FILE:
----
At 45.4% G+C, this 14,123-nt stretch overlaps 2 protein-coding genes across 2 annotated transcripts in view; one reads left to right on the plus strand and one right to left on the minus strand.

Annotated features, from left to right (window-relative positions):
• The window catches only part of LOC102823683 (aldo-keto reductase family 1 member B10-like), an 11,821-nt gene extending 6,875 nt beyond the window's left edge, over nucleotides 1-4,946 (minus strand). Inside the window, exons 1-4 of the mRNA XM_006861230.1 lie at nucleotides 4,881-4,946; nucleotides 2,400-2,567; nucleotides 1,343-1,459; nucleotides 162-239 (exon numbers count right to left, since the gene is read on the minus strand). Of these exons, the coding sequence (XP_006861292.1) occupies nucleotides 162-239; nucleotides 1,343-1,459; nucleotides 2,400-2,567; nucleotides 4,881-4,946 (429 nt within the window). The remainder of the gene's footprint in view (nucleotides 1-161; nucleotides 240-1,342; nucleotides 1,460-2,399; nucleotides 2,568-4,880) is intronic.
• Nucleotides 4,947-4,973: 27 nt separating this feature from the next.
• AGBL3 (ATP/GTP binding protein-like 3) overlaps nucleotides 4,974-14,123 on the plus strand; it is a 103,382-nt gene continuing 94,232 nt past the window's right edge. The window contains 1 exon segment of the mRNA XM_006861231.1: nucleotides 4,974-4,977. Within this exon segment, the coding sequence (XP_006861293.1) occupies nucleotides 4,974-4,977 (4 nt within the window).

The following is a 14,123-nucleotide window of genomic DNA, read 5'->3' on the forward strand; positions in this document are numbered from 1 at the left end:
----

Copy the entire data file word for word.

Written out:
At 45.4% G+C, this 14,123-nt stretch overlaps 2 protein-coding genes across 2 annotated transcripts in view; one reads left to right on the plus strand and one right to left on the minus strand.

Annotated features, from left to right (window-relative positions):
• The window catches only part of LOC102823683 (aldo-keto reductase family 1 member B10-like), an 11,821-nt gene extending 6,875 nt beyond the window's left edge, over nucleotides 1-4,946 (minus strand). Inside the window, exons 1-4 of the mRNA XM_006861230.1 lie at nucleotides 4,881-4,946; nucleotides 2,400-2,567; nucleotides 1,343-1,459; nucleotides 162-239 (exon numbers count right to left, since the gene is read on the minus strand). Of these exons, the coding sequence (XP_006861292.1) occupies nucleotides 162-239; nucleotides 1,343-1,459; nucleotides 2,400-2,567; nucleotides 4,881-4,946 (429 nt within the window). The remainder of the gene's footprint in view (nucleotides 1-161; nucleotides 240-1,342; nucleotides 1,460-2,399; nucleotides 2,568-4,880) is intronic.
• Nucleotides 4,947-4,973: 27 nt separating this feature from the next.
• AGBL3 (ATP/GTP binding protein-like 3) overlaps nucleotides 4,974-14,123 on the plus strand; it is a 103,382-nt gene continuing 94,232 nt past the window's right edge. The window contains 1 exon segment of the mRNA XM_006861231.1: nucleotides 4,974-4,977. Within this exon segment, the coding sequence (XP_006861293.1) occupies nucleotides 4,974-4,977 (4 nt within the window).

The following is a 14,123-nucleotide window of genomic DNA, read 5'->3' on the forward strand; positions in this document are numbered from 1 at the left end: